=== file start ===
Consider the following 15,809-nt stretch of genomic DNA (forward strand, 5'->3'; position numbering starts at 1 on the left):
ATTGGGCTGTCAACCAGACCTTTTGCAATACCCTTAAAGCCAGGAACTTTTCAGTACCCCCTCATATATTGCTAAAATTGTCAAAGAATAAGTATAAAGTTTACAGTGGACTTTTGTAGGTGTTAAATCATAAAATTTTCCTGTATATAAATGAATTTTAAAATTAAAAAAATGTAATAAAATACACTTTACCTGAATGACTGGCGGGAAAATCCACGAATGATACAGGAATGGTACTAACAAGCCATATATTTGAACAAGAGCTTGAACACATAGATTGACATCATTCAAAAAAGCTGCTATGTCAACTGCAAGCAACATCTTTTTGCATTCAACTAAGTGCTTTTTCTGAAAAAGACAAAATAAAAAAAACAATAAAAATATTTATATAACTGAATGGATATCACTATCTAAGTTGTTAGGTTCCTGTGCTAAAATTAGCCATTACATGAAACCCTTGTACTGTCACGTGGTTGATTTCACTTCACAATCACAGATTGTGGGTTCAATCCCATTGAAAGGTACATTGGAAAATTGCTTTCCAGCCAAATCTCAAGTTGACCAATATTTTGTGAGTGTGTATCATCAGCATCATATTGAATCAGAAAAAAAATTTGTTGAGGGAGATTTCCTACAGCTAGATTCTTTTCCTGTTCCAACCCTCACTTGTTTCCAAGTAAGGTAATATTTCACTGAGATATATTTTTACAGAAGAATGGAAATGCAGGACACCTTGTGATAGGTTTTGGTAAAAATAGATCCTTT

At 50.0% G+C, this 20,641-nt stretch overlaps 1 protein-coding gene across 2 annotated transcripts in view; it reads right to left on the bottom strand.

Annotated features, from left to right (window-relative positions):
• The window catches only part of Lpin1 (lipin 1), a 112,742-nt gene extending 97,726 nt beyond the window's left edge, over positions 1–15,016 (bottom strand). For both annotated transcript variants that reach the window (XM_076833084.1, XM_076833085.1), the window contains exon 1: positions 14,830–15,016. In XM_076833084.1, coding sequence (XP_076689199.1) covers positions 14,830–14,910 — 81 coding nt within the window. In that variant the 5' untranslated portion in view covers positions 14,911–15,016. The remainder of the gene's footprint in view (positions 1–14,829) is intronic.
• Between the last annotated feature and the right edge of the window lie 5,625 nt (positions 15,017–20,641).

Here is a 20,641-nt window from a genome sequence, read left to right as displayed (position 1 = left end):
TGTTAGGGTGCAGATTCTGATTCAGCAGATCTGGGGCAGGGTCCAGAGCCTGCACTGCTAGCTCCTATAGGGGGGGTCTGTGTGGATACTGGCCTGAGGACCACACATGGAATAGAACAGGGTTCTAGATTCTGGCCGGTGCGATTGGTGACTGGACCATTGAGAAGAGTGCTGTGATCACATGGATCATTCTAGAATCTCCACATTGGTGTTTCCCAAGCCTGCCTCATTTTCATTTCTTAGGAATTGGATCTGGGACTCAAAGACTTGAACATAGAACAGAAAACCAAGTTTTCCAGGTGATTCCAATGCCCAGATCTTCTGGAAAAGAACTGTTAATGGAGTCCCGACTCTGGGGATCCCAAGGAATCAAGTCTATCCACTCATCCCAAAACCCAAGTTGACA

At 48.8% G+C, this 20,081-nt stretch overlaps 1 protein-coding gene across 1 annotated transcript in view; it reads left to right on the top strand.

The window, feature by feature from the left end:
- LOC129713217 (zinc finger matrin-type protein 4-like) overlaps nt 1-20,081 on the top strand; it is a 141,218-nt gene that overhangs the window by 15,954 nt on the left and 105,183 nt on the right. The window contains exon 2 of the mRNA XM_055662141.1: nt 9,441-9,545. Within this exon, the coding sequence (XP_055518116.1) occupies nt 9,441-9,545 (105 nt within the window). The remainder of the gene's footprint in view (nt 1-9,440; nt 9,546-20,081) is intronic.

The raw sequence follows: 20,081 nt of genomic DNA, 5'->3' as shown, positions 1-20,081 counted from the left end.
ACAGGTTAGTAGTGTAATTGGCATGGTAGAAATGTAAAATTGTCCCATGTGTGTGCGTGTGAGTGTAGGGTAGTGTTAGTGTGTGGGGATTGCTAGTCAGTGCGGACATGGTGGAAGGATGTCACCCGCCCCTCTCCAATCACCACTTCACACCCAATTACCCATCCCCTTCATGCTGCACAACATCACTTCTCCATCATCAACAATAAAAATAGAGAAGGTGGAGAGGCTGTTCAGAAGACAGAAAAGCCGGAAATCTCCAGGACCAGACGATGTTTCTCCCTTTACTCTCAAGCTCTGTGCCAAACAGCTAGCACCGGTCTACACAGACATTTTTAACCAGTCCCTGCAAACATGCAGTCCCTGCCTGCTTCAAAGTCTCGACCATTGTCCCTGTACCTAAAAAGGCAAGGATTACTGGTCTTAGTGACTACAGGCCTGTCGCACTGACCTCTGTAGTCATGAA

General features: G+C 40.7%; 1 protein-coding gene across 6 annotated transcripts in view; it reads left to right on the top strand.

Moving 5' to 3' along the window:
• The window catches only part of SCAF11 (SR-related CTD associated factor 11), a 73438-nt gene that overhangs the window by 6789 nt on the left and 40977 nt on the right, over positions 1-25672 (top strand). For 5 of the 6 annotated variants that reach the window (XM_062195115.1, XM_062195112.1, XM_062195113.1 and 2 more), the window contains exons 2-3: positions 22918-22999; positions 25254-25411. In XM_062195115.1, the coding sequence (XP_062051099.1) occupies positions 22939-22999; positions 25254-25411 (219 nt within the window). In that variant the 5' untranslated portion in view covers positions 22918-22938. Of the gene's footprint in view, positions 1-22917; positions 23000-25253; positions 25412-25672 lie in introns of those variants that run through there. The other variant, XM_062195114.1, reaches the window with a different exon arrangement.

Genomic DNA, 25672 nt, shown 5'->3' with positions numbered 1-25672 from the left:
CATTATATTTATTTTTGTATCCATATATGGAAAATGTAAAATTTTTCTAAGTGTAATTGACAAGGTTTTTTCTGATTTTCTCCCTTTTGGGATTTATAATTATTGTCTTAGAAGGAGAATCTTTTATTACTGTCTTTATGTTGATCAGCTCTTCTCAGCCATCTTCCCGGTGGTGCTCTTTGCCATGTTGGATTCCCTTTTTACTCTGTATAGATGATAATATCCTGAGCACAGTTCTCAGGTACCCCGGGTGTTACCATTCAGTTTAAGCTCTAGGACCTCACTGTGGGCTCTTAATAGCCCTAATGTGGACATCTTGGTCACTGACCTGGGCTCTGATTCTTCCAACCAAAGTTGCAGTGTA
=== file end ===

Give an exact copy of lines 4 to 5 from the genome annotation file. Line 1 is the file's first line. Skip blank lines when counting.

Annotated features, from left to right (window-relative positions):
• The window catches only part of Lpin1 (lipin 1), a 112,742-nt gene extending 97,726 nt beyond the window's left edge, over positions 1–15,016 (bottom strand). For both annotated transcript variants that reach the window (XM_076833084.1, XM_076833085.1), the window contains exon 1: positions 14,830–15,016. In XM_076833084.1, coding sequence (XP_076689199.1) covers positions 14,830–14,910 — 81 coding nt within the window. In that variant the 5' untranslated portion in view covers positions 14,911–15,016. The remainder of the gene's footprint in view (positions 1–14,829) is intronic.